This is very good news for us as church planting wives, for He stills the roller coaster of emotion. He steadies our hearts, and He enables us to fulfill this calling.
"Why Did You Bring Me Here?"
A different whisper, however, comes at the first hint of struggle in church planting: God doesn't care. He doesn't see. He doesn't want to meet the needs of your heart. He has left you alone. The enemy of God will challenge your heart's devotion and stir up fear in your soul.
My heart has been tested countless times throughout our church planting experience, starting from the moment I unpacked the last moving box. In the months leading up to our move, we had been asked countless times, "Just how do you start a church?" We had read every church planting book in existence, received counsel from seasoned church planters, and developed a clear vision of what we hoped our church would become. But when I hung the last frame on the wall, Kyle and I looked at each other and said, "Now what?" We didn't know a single person in our city besides our Realtor and a neighbor who had welcomed us with a plate of cookies. The challenge ahead of us seemed completely overwhelming, and I questioned our choices and our sanity. Could God really make something out of nothing?
Over the course of the first year, nothing came easy.
We started a Sunday evening Bible study in our home a month after moving to Charlottesville. On the first night, ten people attended, four of whom were considered church leaders, and three of whom were our children. The kids sat still for worship but then roamed in and out of the living room during Bible study, causing such a distraction that I took them upstairs and missed half of our first church gathering.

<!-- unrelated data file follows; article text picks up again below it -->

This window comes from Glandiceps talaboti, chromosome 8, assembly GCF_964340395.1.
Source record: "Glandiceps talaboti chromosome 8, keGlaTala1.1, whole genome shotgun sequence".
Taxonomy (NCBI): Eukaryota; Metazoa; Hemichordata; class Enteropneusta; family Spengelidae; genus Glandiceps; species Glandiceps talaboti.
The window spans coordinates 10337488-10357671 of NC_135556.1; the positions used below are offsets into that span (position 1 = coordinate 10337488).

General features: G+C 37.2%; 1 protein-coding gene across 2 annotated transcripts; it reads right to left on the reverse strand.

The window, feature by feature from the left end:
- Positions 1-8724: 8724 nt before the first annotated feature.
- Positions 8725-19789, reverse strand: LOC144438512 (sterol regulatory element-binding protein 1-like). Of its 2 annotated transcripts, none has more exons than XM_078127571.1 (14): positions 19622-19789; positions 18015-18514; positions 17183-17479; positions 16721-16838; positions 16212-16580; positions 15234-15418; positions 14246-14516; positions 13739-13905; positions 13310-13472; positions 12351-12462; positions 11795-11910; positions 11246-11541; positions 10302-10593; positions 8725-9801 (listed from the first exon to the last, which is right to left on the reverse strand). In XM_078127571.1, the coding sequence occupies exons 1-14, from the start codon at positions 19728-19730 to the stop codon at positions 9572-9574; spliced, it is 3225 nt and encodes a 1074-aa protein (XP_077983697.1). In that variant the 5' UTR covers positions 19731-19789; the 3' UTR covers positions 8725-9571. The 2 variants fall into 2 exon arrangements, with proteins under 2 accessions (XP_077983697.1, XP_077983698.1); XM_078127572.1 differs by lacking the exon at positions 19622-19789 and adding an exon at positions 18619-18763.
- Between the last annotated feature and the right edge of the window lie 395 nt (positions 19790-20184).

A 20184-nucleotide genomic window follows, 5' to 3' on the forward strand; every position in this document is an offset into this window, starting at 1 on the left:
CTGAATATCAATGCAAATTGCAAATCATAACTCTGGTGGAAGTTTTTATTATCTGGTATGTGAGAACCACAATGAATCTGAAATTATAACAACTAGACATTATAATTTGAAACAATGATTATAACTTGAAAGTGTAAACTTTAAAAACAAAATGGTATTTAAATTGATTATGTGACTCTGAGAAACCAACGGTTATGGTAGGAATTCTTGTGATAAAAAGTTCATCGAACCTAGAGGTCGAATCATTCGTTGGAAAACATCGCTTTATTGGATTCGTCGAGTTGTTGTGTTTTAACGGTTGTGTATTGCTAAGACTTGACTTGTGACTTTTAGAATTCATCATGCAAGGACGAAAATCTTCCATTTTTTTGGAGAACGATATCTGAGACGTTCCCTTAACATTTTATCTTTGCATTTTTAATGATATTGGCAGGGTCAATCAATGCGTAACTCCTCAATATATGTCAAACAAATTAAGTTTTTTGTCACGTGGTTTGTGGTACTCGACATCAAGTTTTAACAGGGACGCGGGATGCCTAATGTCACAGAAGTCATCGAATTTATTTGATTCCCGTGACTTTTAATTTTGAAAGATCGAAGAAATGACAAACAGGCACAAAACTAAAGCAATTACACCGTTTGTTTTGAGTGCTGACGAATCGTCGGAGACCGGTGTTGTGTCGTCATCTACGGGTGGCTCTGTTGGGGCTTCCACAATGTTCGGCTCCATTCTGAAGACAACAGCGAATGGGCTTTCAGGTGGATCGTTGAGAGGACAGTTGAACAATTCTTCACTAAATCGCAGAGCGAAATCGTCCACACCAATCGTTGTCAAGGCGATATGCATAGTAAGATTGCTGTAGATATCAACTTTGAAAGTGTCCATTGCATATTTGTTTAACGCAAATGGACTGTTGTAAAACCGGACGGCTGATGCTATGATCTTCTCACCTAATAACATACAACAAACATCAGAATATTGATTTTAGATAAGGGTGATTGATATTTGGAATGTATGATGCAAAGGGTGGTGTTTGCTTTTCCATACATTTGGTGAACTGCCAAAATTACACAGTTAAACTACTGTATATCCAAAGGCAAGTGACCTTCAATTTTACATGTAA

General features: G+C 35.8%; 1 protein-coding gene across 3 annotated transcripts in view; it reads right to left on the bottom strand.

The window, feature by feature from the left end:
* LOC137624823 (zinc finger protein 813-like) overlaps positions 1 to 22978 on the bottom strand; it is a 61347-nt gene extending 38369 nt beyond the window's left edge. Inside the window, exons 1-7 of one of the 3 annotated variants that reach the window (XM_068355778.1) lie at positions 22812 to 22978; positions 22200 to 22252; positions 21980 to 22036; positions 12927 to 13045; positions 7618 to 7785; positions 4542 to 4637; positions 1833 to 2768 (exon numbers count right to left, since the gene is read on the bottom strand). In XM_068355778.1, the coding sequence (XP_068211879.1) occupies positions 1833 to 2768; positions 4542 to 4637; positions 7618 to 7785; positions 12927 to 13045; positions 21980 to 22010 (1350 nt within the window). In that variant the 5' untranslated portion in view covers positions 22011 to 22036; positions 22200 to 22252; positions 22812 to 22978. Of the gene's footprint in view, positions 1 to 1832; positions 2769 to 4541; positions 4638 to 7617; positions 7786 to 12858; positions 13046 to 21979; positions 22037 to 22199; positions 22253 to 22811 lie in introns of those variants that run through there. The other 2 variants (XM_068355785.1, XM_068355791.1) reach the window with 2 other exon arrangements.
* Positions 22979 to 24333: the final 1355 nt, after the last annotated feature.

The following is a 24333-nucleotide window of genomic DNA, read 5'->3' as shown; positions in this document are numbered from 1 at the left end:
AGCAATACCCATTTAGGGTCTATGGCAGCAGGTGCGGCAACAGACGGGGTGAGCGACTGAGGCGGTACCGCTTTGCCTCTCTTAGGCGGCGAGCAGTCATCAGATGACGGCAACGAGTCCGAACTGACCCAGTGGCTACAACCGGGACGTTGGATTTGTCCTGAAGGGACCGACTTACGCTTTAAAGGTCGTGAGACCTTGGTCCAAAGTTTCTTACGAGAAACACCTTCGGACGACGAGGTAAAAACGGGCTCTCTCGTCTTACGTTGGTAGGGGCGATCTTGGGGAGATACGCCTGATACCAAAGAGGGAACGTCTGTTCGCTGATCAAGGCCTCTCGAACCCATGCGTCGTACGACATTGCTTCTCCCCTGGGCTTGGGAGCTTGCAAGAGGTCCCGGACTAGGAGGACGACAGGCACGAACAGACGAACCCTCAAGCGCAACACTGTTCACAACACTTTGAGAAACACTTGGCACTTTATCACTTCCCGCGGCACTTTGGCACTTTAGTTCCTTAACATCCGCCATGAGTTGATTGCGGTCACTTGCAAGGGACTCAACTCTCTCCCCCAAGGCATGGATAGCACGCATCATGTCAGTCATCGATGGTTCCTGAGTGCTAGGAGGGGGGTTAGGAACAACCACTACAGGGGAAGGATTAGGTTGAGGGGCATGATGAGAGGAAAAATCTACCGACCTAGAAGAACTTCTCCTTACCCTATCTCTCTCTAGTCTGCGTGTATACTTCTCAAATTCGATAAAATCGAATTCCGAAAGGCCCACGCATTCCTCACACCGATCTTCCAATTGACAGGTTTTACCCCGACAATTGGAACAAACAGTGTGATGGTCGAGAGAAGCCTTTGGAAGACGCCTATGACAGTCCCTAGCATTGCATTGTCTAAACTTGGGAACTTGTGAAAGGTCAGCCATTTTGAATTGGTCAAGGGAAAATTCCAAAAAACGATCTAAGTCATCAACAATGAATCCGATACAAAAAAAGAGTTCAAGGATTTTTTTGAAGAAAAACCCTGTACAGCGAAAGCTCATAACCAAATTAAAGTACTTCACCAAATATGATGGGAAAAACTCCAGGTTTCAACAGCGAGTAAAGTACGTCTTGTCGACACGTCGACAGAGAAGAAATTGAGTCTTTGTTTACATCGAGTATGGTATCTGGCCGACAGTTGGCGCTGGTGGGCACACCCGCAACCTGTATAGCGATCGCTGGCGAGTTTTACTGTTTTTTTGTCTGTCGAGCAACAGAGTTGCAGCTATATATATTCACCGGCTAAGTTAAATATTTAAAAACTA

Later, after cleaning the kitchen and putting away all of the leftover cookies I had made for our guests, I retreated to our bedroom and cried. In fact, for most of the fall, my Sunday evenings looked similar to that first one: I cleaned the house, made food, greeted people, wrangled children all throughout church, mingled and said goodbye, cleaned the house againthen cried. Even into the spring, when we moved our meeting time to Sunday mornings and started to outgrow our living room, I struggled to conjure up the faith and excitement I had come to Charlottesville with. I longed for families to join usmost of our growth was from young, single peopleand especially for God to make things easier and more comfortable for us.
I wondered why we weren't the church planters who experienced explosive growth in a short period of time. How I envied those people.
I began putting undue pressure on Kyle because I was emotionally fragile, uncertain of my role, and lonely. Church planting was proving harder than I had originally expected. "Why did you bring me here?" I'd say to Kyle, my words dripping with resentment. He'd gently remind me that God called me here too, that we were a team, and that I'd felt so certain when we were preparing to leave Texas.
I mourned the change and what it required of me: more sacrifice, less of my husband, more uncertainty, less of the familiar routines we had once enjoyed. In my emotional need, I wanted my husband's full attention, but, tasked with a great responsibility, he had so little to give me. I grew disillusionedwith ministry, with church planting, and with marriage. I dwelled there, feeding my sinful thoughts. What if we had never moved here? What if Kyle hadn't gone into ministry? What if we had ignored God's call to church plant? What if I hadn't married someone in the ministry? What would it hurt just to give up?
I also aimed my bitter arrows at God. Why can't You make this easier? I have been obedient and faithful in coming here, and this is what I get?
A Heart Monitored
I had entered church planting with a firm faith, but because I didn't closely guard my heart, because I listened to those little poisonous whispers, I forgot that God loved me and I doubted His provision. Resentful, my heart hardened toward Kyle and toward God. My unwillingness to submit to the Lord and accept His good purposes for me made it all the more difficult to hear His voice or receive His comfort.